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Haulbowline Island EPA Waste Licence Welcomed By Minister

21st June 2014
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Haulbowline Island EPA Waste Licence Welcomed By Minister

#corkharbour – The Minister for Agriculture, Food and the Marine, Simon Coveney TD today welcomed the notification from the Environmental Protection Agency (EPA) of their proposed decision to grant a waste licence for the remediation of East Tip site at Haulbowline Island in Cork Harbour, in accordance with section 42(2) of the Waste Management Act 1996, (as amended) and subject to the detailed conditions attached and provisions for objections as specified.

Commenting at the proposed decision, the Minister said "I welcome the notification by the EPA of their proposal to grant this licence (subject to the twelve specific conditions attached and the provisions for objections outlined). We look forward to the EPAs final approved decision being issued in due course, while respecting the provisions for objections provided for, which should pave the way for Cork County Council to commence the detailed design and execution phase of the core remediation work at Haulbowline Island in the near future. I have been determined that this project will proceed with minimal delays and the hard work which has gone on behind the scenes by both Cork County Council and my own Department has enabled substantial progress to be made this year. The whole of Island approach adopted is now bringing rapid results. In the past few months alone, we have already seen An Bord Pleanála give its approval for the remediation project and the commencement of crucial work to repair the Haulbowline Island access Bridges. The significant construction activity on the island will bring substantial benefits to the local economy transforming the Island into a genuine national infrastructural asset and an integral part of the Government's plans for the Cork Harbour region within a relatively short time span".

The Government conveyed approval to the Minister for Agriculture. Food and the Marine for the clean-up of the former ISPAT site on Haulbowline Island in 2011. Cork County Council is acting as agent of the Minister in the remediation of the site. Key elements of the remediation plans were the planning application for works on the East Tip, lodged with An Bord Pleanála in October 2013 and the waste licence application, submitted to the Environmental Protection Agency in November 2013. The approval of both planning and waste licence applications (the latter currently a proposed decision to be issued by EPA subject to provision for objections being received) has involved complex and detailed preparatory work by Cork County Council and the Department and will (when finalised) clear the way for the completion of the project over the next two to three years. Haulbowline Island is located within Cork Harbour, between Cobh to the north and Ringaskiddy to the south. The site (known as the East Tip) contains approximately 650,000m3 of steelworks waste that was deposited on sand spit over a 40 year period. Access to the Island by road is from Ringaskiddy via bridges which transverse Rocky Island.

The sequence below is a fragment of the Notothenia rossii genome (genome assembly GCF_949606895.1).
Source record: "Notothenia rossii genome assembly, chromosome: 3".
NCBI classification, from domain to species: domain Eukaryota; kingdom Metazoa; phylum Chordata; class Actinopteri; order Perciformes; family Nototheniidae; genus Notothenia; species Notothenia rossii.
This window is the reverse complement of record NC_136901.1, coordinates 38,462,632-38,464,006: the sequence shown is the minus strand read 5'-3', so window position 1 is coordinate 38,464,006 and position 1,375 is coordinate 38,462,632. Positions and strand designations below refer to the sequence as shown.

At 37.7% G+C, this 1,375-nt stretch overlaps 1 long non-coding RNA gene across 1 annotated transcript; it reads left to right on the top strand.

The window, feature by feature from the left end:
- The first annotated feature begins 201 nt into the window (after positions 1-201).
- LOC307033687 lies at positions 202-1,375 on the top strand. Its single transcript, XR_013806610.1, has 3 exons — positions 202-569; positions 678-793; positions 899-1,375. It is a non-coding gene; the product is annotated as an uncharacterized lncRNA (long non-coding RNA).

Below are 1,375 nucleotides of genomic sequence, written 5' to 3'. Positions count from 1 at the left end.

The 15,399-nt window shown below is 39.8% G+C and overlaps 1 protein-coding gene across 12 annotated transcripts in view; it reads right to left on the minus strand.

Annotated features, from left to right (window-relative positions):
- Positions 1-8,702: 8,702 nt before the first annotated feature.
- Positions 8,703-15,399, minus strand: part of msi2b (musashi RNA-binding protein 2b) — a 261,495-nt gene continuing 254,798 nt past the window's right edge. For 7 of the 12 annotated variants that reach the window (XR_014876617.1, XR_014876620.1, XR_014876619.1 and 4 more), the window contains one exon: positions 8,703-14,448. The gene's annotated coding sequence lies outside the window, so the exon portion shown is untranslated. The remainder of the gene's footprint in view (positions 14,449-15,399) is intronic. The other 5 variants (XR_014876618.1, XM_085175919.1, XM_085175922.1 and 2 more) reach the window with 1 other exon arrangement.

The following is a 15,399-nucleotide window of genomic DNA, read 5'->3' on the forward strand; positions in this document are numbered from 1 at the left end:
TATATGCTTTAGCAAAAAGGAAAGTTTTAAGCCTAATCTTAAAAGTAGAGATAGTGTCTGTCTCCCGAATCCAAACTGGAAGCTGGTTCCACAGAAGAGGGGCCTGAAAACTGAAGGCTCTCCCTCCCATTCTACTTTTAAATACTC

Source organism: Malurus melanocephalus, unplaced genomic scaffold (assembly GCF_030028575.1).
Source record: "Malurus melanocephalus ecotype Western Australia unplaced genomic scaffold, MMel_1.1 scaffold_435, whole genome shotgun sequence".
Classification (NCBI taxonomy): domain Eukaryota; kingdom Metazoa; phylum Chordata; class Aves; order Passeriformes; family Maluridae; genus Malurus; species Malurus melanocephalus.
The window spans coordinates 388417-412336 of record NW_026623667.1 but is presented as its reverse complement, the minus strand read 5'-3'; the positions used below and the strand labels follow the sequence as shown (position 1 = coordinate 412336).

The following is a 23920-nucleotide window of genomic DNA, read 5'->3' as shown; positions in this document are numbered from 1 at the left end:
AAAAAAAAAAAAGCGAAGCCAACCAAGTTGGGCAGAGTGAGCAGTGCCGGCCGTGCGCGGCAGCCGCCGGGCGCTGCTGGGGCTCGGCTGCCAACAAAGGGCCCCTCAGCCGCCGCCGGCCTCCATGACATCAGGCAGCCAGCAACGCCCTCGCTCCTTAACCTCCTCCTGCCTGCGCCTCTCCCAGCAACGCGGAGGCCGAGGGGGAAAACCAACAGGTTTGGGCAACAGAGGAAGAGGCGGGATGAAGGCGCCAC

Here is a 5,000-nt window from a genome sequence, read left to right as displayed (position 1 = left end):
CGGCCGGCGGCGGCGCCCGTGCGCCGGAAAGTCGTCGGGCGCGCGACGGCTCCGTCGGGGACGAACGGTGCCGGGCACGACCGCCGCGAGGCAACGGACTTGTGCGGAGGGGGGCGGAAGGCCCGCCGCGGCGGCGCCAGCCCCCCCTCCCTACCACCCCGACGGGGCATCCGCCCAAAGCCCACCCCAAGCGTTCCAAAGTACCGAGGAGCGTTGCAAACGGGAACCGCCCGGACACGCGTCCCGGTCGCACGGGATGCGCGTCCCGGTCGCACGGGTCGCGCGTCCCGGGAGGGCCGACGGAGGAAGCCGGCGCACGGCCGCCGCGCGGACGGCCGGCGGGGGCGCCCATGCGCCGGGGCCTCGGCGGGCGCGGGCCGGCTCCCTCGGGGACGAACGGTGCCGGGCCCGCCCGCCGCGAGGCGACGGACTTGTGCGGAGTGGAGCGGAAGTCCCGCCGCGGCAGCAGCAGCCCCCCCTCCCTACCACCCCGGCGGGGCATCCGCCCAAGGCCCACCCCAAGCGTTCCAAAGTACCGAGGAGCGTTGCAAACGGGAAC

Published in Cork Harbour
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It’s one of the largest natural harbours in the world – and those living near Cork Harbour insist that it’s also one of the most interesting.

This was the last port of call for the most famous liner in history, the Titanic, but it has been transformed into a centre for the chemical and pharmaceutical industry.

The harbour has been a working port and a strategic defensive hub for centuries, and it has been one of Ireland's major employment hubs since the early 1900s. Traditional heavy industries have waned since the late 20th century, with the likes of the closure of Irish Steel in Haulbowline and shipbuilding at Verolme. It still has major and strategic significance in energy generation, shipping and refining.

Giraffe wander along its shores, from which tens of thousands of men and women left Ireland, most of them never to return. The harbour is home to the oldest yacht club in the world, and to the Irish Navy. 

This deep waterway has also become a vital cog in the Irish economy. 

 

‘Afloat.ie's Cork Harbour page’ is not a history page, nor is it a news focus. It’s simply an exploration of this famous waterway, its colour and its characters.

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